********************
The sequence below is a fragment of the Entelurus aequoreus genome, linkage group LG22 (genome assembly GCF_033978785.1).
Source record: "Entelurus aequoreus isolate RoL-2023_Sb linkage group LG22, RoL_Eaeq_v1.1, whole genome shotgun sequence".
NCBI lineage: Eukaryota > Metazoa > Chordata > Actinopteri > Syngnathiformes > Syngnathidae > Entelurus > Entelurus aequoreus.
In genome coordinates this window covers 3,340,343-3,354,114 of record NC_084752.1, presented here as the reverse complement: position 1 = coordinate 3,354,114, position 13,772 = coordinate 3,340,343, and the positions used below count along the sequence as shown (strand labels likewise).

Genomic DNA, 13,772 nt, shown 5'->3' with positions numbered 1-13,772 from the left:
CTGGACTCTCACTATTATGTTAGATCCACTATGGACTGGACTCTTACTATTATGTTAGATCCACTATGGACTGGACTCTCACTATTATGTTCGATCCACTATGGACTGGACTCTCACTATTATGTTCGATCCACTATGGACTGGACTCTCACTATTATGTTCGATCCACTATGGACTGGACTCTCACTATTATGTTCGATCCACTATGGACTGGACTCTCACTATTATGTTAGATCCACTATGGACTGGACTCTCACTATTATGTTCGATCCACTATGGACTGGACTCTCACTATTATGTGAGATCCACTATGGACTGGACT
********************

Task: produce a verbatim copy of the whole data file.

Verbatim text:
The sequence below is a fragment of the Entelurus aequoreus genome, linkage group LG22 (genome assembly GCF_033978785.1).
Source record: "Entelurus aequoreus isolate RoL-2023_Sb linkage group LG22, RoL_Eaeq_v1.1, whole genome shotgun sequence".
NCBI lineage: Eukaryota > Metazoa > Chordata > Actinopteri > Syngnathiformes > Syngnathidae > Entelurus > Entelurus aequoreus.
In genome coordinates this window covers 3,340,343-3,354,114 of record NC_084752.1, presented here as the reverse complement: position 1 = coordinate 3,354,114, position 13,772 = coordinate 3,340,343, and the positions used below count along the sequence as shown (strand labels likewise).

Genomic DNA, 13,772 nt, shown 5'->3' with positions numbered 1-13,772 from the left:
CTGGACTCTCACTATTATGTTAGATCCACTATGGACTGGACTCTTACTATTATGTTAGATCCACTATGGACTGGACTCTCACTATTATGTTCGATCCACTATGGACTGGACTCTCACTATTATGTTCGATCCACTATGGACTGGACTCTCACTATTATGTTCGATCCACTATGGACTGGACTCTCACTATTATGTTCGATCCACTATGGACTGGACTCTCACTATTATGTTAGATCCACTATGGACTGGACTCTCACTATTATGTTCGATCCACTATGGACTGGACTCTCACTATTATGTGAGATCCACTATGGACTGGACT